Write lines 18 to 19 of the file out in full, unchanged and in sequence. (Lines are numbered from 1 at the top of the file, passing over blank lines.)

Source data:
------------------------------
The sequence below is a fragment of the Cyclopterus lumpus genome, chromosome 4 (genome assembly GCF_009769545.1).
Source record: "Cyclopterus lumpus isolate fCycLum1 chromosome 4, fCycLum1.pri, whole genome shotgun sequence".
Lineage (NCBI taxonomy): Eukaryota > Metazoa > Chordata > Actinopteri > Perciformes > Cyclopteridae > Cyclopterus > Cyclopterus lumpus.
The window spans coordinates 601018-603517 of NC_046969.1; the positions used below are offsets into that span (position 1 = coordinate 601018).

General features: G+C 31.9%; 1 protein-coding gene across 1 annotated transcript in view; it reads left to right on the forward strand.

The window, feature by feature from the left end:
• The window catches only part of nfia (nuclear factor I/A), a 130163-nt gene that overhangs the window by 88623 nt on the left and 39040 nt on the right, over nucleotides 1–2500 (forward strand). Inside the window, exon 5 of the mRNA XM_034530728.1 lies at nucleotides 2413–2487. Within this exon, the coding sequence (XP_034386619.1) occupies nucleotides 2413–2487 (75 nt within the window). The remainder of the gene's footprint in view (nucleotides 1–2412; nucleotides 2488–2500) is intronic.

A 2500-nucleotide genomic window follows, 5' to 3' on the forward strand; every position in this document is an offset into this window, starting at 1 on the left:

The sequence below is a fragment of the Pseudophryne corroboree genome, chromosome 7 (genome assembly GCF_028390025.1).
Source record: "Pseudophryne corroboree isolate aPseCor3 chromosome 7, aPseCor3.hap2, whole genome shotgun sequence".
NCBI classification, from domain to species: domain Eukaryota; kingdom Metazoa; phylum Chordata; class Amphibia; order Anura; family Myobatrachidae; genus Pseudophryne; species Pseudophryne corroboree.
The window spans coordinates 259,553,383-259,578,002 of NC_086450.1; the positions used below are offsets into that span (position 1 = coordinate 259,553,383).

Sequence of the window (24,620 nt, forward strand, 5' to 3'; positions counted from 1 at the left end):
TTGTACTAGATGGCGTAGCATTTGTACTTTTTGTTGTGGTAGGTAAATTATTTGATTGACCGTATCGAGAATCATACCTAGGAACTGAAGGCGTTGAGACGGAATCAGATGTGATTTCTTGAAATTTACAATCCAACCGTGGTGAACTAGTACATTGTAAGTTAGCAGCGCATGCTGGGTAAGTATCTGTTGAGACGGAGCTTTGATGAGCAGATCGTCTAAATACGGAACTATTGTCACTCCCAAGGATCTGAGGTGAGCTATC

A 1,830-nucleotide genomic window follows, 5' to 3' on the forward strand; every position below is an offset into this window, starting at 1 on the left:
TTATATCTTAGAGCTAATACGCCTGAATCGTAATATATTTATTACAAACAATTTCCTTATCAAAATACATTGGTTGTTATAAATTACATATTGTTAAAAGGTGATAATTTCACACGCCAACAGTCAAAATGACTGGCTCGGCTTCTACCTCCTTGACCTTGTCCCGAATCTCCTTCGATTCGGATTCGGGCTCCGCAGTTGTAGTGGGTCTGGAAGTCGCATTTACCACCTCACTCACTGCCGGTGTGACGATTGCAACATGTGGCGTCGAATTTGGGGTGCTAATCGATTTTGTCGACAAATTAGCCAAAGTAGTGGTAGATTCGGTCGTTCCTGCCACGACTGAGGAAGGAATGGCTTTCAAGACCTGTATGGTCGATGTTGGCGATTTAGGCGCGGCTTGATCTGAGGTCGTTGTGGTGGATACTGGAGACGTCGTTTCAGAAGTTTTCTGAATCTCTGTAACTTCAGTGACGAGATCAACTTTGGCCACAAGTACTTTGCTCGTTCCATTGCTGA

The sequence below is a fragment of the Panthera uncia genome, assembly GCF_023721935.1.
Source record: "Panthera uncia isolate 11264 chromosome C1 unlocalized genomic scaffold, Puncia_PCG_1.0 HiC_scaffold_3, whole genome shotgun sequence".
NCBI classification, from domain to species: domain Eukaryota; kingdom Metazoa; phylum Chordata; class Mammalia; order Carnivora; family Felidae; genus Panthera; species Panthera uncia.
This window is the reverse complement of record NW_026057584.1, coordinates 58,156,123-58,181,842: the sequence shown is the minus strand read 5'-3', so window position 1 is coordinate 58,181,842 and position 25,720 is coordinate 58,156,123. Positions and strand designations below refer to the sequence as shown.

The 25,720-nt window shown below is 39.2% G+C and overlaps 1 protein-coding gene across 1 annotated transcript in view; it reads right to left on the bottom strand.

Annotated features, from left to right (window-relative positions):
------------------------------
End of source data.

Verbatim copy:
Source record: "Panthera uncia isolate 11264 chromosome C1 unlocalized genomic scaffold, Puncia_PCG_1.0 HiC_scaffold_3, whole genome shotgun sequence".
NCBI classification, from domain to species: domain Eukaryota; kingdom Metazoa; phylum Chordata; class Mammalia; order Carnivora; family Felidae; genus Panthera; species Panthera uncia.